Reflecting on the challenges of the year, Hembrow kept her classic water-off-a-duck's-back attitude when describing the cancellation of Saski's first appearance at Miami Swim Week as "a bit frustrating".
But her moments of success far outweighed the frustrating ones.
"We launched our first eight-week challenge where we had over 2000 people sign up from around the world," she says.
"We also went to New York Fashion Week before everything locked down in February this year, which was a big highlight for us."
In the year ahead, Hembrow plans to steadily keep growing both businesses and expand into new markets including fitness accessories and swimwear.
Hembrow is one of Australia's most beloved social media stars with a following of 11.8 million on Instagram alone.
17. Chris Anastasi (36) & Nathaniel Anthony (30)
Muscle Nation Clothing & Supplements
Muscle Nation is flexing at retail with a sizeable Instagram following that bulks up interest in its gym wear and protein supplements, resulting in a 'doubling of the data' year-on-year for its latest Black Friday Sale in November.
The brand alignment of these two very different products in the fitness space shows a keen eye for opportunity from co-founders Nathaniel Anthony and Chris Anastasi, who were able to overcome the logistical challenges of COVID-19 this year, hiring rather than firing.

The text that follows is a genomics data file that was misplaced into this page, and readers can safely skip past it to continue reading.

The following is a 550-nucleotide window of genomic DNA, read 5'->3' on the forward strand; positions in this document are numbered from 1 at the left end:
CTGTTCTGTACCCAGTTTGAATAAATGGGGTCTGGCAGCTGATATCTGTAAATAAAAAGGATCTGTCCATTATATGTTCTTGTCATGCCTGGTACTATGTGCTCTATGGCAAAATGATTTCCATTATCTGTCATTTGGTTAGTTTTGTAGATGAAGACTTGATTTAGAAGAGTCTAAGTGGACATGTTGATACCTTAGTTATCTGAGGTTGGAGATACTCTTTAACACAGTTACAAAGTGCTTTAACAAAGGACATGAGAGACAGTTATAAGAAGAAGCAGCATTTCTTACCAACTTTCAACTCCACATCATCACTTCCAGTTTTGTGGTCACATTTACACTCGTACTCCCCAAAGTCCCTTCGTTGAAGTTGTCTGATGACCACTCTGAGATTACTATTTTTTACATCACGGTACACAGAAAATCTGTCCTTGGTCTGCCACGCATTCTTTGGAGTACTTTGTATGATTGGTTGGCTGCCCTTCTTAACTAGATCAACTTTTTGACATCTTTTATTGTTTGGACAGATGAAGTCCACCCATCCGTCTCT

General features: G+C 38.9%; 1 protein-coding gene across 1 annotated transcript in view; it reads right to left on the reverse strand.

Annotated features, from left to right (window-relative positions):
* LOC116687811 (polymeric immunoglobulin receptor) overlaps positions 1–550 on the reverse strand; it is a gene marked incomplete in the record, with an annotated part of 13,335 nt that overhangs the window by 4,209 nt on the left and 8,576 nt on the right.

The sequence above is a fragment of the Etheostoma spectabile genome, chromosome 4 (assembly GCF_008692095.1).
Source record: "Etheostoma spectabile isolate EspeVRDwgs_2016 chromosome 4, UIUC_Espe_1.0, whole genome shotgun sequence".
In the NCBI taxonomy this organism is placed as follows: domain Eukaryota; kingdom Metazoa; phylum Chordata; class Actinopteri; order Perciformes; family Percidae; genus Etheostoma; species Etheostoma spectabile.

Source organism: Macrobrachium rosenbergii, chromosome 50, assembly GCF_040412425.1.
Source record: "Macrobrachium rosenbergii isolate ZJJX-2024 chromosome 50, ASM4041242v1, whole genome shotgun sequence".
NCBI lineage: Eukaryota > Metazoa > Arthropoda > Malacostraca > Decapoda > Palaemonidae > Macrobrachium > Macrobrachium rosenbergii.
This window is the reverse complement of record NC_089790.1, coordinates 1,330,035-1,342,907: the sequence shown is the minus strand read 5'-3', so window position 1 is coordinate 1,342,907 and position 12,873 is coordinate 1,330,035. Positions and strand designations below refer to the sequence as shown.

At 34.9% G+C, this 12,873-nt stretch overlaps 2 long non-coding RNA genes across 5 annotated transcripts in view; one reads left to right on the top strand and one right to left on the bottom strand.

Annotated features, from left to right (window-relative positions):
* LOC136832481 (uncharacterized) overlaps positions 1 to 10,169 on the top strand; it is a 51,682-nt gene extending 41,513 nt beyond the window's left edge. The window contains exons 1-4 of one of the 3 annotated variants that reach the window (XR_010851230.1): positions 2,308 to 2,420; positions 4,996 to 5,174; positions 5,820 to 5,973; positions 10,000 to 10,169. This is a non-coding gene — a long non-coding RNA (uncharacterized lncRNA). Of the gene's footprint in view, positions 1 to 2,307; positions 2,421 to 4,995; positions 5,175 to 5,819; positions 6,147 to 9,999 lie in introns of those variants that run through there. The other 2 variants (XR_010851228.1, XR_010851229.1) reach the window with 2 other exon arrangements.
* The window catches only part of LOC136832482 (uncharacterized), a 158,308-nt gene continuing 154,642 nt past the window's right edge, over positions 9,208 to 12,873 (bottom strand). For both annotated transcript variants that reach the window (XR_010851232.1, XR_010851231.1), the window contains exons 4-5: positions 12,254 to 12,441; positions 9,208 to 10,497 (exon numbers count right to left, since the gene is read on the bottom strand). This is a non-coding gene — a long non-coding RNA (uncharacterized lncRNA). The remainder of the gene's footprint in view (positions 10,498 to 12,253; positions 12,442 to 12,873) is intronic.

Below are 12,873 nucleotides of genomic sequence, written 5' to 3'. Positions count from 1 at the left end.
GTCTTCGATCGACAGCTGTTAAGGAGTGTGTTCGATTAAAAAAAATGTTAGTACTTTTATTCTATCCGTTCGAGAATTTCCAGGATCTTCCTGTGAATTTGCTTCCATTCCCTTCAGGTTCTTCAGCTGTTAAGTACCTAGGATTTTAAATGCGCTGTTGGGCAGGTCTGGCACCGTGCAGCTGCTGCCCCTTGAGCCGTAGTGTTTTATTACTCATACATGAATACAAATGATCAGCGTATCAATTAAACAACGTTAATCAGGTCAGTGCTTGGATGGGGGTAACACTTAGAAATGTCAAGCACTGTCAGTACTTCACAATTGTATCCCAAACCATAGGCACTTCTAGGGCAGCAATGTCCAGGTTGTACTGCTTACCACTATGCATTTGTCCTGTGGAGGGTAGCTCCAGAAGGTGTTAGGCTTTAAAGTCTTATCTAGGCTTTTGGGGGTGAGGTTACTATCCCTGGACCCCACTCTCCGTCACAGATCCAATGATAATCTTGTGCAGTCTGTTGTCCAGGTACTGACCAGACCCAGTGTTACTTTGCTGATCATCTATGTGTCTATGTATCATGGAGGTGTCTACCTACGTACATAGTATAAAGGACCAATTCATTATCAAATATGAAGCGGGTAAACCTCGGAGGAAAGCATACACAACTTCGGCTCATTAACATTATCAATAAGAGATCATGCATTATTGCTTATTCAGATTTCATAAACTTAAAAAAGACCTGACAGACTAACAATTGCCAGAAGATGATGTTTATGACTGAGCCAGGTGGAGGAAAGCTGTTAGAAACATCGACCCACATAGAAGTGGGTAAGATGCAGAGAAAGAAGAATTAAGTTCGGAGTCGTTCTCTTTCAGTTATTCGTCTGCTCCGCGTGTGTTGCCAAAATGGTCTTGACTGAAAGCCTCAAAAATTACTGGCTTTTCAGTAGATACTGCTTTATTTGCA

The next frontier for the rapidly-growing company that was founded in 2016 is the fast-moving consumer goods (FMCG) segment at bricks-and-mortar retail, but for now business is predominantly through e-commerce.
The consumer-facing business was actually preceded by Anthony's Muscle Nation Advertising, an enterprise that continues to this day and harnesses a large social media network to sell advertising to fitness brands.
Anthony also co-founded fitness subscription service Muscle Box with Harry Toumbas, and runs his own property development company Anthony Building Group.
18. Ellie Vaisman (27) & Giovanni Pino (28)
Sourci grew from a pain point during Giovanni Pino's stint working for a printing company, during which he came face to face with the difficulties of sourcing products from overseas.
Teaming up with real estate agent Ellie Vaisman, the duo got to work on building their now successful startup.
For businesses of any size Sourci is a one-stop shop for supply chain assistance, the procurement of goods, and distribution consultation.
Having already found success in Australia before the co-founders have even turned 30, the pair have branched out to setting up two Sourci offices in China and one in India.
With manufacturing, distribution and supply chains slammed by the COVID-19 pandemic, Sourci stepped in to get things back on track for its clients during the period.